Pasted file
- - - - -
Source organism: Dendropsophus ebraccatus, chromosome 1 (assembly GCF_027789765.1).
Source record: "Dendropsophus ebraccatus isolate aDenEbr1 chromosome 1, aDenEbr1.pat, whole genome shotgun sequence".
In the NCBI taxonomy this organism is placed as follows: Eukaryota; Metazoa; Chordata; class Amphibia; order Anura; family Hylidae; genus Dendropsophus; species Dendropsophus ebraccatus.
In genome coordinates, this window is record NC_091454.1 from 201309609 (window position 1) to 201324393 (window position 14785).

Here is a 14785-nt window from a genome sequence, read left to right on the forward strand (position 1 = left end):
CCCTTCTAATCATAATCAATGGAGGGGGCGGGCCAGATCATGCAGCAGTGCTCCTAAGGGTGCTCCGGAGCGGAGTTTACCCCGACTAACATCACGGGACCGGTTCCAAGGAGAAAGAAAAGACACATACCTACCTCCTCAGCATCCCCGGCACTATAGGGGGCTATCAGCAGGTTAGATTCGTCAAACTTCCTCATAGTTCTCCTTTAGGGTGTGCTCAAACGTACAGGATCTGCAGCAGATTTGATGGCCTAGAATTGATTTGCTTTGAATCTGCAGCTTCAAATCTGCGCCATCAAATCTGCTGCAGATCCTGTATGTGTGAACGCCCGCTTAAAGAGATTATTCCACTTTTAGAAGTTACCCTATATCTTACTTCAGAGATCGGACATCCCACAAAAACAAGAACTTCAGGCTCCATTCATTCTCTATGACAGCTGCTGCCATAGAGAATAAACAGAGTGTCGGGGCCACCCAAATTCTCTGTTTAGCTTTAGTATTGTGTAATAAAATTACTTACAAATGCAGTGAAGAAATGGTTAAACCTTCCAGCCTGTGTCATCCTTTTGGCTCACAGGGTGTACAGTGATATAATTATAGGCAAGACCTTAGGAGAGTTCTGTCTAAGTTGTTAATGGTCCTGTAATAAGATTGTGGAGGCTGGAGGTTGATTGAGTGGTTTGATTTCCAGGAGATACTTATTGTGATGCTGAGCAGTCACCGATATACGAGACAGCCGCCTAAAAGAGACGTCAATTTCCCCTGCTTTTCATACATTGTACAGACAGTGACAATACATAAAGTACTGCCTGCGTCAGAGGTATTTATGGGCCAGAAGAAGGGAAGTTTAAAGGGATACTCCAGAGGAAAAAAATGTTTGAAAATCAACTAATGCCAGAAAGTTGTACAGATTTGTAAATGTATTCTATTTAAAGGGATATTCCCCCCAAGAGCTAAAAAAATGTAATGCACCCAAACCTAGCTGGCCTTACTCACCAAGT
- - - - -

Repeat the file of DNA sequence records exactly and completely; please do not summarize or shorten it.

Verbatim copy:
Source organism: Dendropsophus ebraccatus, chromosome 1 (assembly GCF_027789765.1).
Source record: "Dendropsophus ebraccatus isolate aDenEbr1 chromosome 1, aDenEbr1.pat, whole genome shotgun sequence".
In the NCBI taxonomy this organism is placed as follows: Eukaryota; Metazoa; Chordata; class Amphibia; order Anura; family Hylidae; genus Dendropsophus; species Dendropsophus ebraccatus.
In genome coordinates, this window is record NC_091454.1 from 201309609 (window position 1) to 201324393 (window position 14785).

Here is a 14785-nt window from a genome sequence, read left to right on the forward strand (position 1 = left end):
CCCTTCTAATCATAATCAATGGAGGGGGCGGGCCAGATCATGCAGCAGTGCTCCTAAGGGTGCTCCGGAGCGGAGTTTACCCCGACTAACATCACGGGACCGGTTCCAAGGAGAAAGAAAAGACACATACCTACCTCCTCAGCATCCCCGGCACTATAGGGGGCTATCAGCAGGTTAGATTCGTCAAACTTCCTCATAGTTCTCCTTTAGGGTGTGCTCAAACGTACAGGATCTGCAGCAGATTTGATGGCCTAGAATTGATTTGCTTTGAATCTGCAGCTTCAAATCTGCGCCATCAAATCTGCTGCAGATCCTGTATGTGTGAACGCCCGCTTAAAGAGATTATTCCACTTTTAGAAGTTACCCTATATCTTACTTCAGAGATCGGACATCCCACAAAAACAAGAACTTCAGGCTCCATTCATTCTCTATGACAGCTGCTGCCATAGAGAATAAACAGAGTGTCGGGGCCACCCAAATTCTCTGTTTAGCTTTAGTATTGTGTAATAAAATTACTTACAAATGCAGTGAAGAAATGGTTAAACCTTCCAGCCTGTGTCATCCTTTTGGCTCACAGGGTGTACAGTGATATAATTATAGGCAAGACCTTAGGAGAGTTCTGTCTAAGTTGTTAATGGTCCTGTAATAAGATTGTGGAGGCTGGAGGTTGATTGAGTGGTTTGATTTCCAGGAGATACTTATTGTGATGCTGAGCAGTCACCGATATACGAGACAGCCGCCTAAAAGAGACGTCAATTTCCCCTGCTTTTCATACATTGTACAGACAGTGACAATACATAAAGTACTGCCTGCGTCAGAGGTATTTATGGGCCAGAAGAAGGGAAGTTTAAAGGGATACTCCAGAGGAAAAAAATGTTTGAAAATCAACTAATGCCAGAAAGTTGTACAGATTTGTAAATGTATTCTATTTAAAGGGATATTCCCCCCAAGAGCTAAAAAAATGTAATGCACCCAAACCTAGCTGGCCTTACTCACCAAGT